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10/08/07 10:00 AM ET

System benefits from Rockies' success

Club's prospects getting first-hand look at playoff baseball

DENVER -- The Rockies' success this season has had much to do with the players they have groomed in their system.

Todd Helton, Matt Holliday, Garrett Atkins, Brad Hawpe, Jeff Francis and Troy Tulowitzki are all products of the Rockies' farm system and learned how to win on the job in the Majors.

Well, now the Rockies have a new grooming method. Their prospects are learning how to win by watching it happen.

"To get the experience in itself, I would like to think that, yes, it would help," shortstop Clint Barmes said. "I'm getting a little taste this way. I'm not getting in the games. I don't have the rush and the feeling of being on the line, but watching these guys work and treating it like another game and not trying not to make it more than what they could, that's something that you can take from this."

Barmes is one of four September callups and part of the next wave of Rockies prospects who are along for the Rockies' playoff ride but not on the 25-man roster. First baseman Joe Koshansky, second baseman Omar Quintanilla and catcher Edwin Bellorin are also with the team, ready to contribute if they were to make the roster in the next round.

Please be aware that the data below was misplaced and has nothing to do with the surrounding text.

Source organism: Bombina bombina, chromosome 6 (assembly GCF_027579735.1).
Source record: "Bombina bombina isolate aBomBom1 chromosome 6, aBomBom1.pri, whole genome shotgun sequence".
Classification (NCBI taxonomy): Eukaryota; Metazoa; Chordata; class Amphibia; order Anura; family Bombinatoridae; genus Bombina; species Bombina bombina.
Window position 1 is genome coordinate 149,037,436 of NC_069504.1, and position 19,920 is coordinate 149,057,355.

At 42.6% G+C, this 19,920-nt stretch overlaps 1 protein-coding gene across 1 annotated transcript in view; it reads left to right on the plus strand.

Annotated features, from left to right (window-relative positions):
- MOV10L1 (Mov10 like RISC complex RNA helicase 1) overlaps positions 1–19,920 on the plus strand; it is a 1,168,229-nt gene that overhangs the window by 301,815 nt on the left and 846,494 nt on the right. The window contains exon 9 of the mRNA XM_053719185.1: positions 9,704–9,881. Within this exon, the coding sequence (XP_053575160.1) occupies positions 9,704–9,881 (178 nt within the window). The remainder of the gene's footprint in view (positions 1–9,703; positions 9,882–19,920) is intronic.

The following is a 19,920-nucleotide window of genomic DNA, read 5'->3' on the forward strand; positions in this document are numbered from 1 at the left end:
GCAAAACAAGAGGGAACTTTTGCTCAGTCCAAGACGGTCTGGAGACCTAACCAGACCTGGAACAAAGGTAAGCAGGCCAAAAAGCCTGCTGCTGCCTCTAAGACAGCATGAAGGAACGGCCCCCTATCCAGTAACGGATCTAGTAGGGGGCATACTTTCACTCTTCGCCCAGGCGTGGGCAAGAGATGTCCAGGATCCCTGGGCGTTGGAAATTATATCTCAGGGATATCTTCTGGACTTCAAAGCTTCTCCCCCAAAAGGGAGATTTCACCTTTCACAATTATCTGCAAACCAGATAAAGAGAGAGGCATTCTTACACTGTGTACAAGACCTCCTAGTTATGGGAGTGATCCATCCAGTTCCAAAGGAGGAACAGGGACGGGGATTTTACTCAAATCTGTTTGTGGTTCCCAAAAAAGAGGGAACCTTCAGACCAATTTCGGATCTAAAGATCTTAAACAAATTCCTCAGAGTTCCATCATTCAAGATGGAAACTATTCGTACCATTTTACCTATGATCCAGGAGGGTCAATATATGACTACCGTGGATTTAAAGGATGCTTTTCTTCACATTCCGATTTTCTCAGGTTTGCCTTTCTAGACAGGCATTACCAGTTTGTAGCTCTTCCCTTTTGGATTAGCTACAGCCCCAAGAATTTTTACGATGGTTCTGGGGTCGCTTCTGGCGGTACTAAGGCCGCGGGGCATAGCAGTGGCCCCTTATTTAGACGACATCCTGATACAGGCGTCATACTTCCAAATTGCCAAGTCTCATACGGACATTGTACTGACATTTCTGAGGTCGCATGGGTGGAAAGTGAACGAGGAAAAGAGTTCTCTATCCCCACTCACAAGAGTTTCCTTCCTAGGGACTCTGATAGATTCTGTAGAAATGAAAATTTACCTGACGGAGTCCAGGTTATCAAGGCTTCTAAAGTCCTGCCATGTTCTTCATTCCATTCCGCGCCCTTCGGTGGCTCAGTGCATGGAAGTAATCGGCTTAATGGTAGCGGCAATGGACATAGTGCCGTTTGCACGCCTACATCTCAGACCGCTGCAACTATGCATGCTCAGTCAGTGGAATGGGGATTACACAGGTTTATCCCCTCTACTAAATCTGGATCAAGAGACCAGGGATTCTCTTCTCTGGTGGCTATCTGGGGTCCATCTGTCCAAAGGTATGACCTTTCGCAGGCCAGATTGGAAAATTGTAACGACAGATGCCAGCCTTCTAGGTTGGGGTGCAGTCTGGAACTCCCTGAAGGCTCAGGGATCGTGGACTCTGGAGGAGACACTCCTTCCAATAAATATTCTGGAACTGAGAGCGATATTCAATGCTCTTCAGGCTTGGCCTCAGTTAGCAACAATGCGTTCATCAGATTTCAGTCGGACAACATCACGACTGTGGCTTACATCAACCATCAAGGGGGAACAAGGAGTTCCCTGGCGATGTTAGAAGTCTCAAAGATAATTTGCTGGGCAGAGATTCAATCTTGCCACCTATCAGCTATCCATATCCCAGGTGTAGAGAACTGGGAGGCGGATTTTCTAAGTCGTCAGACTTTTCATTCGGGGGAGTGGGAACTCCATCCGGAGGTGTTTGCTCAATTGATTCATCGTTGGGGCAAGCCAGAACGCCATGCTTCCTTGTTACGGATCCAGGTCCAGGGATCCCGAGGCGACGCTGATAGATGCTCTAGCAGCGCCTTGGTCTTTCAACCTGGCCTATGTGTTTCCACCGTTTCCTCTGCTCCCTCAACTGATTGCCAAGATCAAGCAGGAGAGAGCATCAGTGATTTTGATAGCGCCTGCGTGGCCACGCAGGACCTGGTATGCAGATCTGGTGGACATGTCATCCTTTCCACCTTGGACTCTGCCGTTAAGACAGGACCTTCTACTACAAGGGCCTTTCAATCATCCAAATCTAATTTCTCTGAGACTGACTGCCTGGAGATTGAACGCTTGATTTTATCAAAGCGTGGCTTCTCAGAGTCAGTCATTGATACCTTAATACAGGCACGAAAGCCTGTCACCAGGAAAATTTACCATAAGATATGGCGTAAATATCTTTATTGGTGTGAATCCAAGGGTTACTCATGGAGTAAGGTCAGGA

"I would love the opportunity if I get it, but it's good just to be here," Koshansky said.

Koshansky led the Pacific Coast League with 99 RBIs this season and is the first baseman in waiting. Quintanilla excels in the field and could take over at second base for Kazuo Matsui next season if Matsui, who will be a free agent this offseason, chooses to leave. In the meantime, Quintanilla is learning about playoff baseball, which he could be more a part of next year.

"This is what baseball is about, the pressure and everything," he said. "You want to be a part of it so bad and you want to be out there playing. It's hard to be on the bench, but you've got to root on your team."

Barmes is different from the group, because he has already experienced a full year in the big leagues. Barmes -- not Tulowitzki -- was once the Rockies' shortstop of the future, hitting .289 in 2005 and was a Rookie of the Year candidate. He struggled in 2006, hitting .220, and Tulowitzki beat him out for the job in Spring Training this year.

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Barmes might not fit in to the Rockies' future plans -- he could, however, fit somewhere else -- but as the most experienced player not on the roster, he could get his chance at some point this postseason.

"I'd love to be more of a part of it and be able to help out and do a little more than what I'm doing right now," he said. "But I'm definitely thankful just to be here and support the guys and experience all this myself. This is an unbelievable experience. And I'm very thankful to be here and be ready if I'm maybe needed at some point."

C.J. Moore is an associate reporter for MLB.com. This story was not subject to the approval of Major League Baseball or its clubs.